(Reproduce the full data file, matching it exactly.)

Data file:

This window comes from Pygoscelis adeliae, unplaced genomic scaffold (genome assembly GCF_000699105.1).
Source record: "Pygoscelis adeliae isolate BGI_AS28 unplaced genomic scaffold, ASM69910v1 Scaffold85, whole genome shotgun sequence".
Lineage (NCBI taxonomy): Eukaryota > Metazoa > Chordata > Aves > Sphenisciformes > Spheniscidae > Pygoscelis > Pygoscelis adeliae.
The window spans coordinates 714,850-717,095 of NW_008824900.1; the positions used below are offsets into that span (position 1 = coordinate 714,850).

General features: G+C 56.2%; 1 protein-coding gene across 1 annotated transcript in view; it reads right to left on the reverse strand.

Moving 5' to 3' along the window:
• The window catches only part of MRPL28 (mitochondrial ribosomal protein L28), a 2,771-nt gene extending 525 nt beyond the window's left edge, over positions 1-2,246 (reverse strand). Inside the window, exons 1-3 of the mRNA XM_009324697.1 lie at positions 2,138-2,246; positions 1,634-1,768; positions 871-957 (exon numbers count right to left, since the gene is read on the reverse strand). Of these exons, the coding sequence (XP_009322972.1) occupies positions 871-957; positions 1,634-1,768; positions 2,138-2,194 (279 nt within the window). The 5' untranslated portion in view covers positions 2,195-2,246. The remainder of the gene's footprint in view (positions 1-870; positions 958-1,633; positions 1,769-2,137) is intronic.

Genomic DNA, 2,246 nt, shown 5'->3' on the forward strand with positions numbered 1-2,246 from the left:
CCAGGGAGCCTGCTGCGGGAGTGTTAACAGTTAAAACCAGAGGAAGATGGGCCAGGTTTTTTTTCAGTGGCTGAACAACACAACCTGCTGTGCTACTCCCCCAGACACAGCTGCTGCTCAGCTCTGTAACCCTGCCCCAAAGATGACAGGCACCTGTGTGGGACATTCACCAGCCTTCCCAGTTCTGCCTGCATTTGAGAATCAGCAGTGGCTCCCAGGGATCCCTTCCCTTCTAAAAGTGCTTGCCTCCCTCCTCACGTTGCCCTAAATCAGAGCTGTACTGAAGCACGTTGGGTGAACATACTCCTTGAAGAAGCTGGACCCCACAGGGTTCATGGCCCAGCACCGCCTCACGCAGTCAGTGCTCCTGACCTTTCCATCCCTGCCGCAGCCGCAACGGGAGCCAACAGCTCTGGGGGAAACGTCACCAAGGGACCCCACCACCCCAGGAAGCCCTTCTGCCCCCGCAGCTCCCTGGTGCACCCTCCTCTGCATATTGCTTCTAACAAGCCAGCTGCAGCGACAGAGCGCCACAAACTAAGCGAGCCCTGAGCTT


This window comes from Pygoscelis adeliae, unplaced genomic scaffold (genome assembly GCF_000699105.1).
Source record: "Pygoscelis adeliae isolate BGI_AS28 unplaced genomic scaffold, ASM69910v1 Scaffold85, whole genome shotgun sequence".
Lineage (NCBI taxonomy): Eukaryota > Metazoa > Chordata > Aves > Sphenisciformes > Spheniscidae > Pygoscelis > Pygoscelis adeliae.
The window spans coordinates 714,850-717,095 of NW_008824900.1; the positions used below are offsets into that span (position 1 = coordinate 714,850).

General features: G+C 56.2%; 1 protein-coding gene across 1 annotated transcript in view; it reads right to left on the reverse strand.

Moving 5' to 3' along the window:
• The window catches only part of MRPL28 (mitochondrial ribosomal protein L28), a 2,771-nt gene extending 525 nt beyond the window's left edge, over positions 1-2,246 (reverse strand). Inside the window, exons 1-3 of the mRNA XM_009324697.1 lie at positions 2,138-2,246; positions 1,634-1,768; positions 871-957 (exon numbers count right to left, since the gene is read on the reverse strand). Of these exons, the coding sequence (XP_009322972.1) occupies positions 871-957; positions 1,634-1,768; positions 2,138-2,194 (279 nt within the window). The 5' untranslated portion in view covers positions 2,195-2,246. The remainder of the gene's footprint in view (positions 1-870; positions 958-1,633; positions 1,769-2,137) is intronic.

Genomic DNA, 2,246 nt, shown 5'->3' on the forward strand with positions numbered 1-2,246 from the left:
CCAGGGAGCCTGCTGCGGGAGTGTTAACAGTTAAAACCAGAGGAAGATGGGCCAGGTTTTTTTTCAGTGGCTGAACAACACAACCTGCTGTGCTACTCCCCCAGACACAGCTGCTGCTCAGCTCTGTAACCCTGCCCCAAAGATGACAGGCACCTGTGTGGGACATTCACCAGCCTTCCCAGTTCTGCCTGCATTTGAGAATCAGCAGTGGCTCCCAGGGATCCCTTCCCTTCTAAAAGTGCTTGCCTCCCTCCTCACGTTGCCCTAAATCAGAGCTGTACTGAAGCACGTTGGGTGAACATACTCCTTGAAGAAGCTGGACCCCACAGGGTTCATGGCCCAGCACCGCCTCACGCAGTCAGTGCTCCTGACCTTTCCATCCCTGCCGCAGCCGCAACGGGAGCCAACAGCTCTGGGGGAAACGTCACCAAGGGACCCCACCACCCCAGGAAGCCCTTCTGCCCCCGCAGCTCCCTGGTGCACCCTCCTCTGCATATTGCTTCTAACAAGCCAGCTGCAGCGACAGAGCGCCACAAACTAAGCGAGCCCTGAGCTT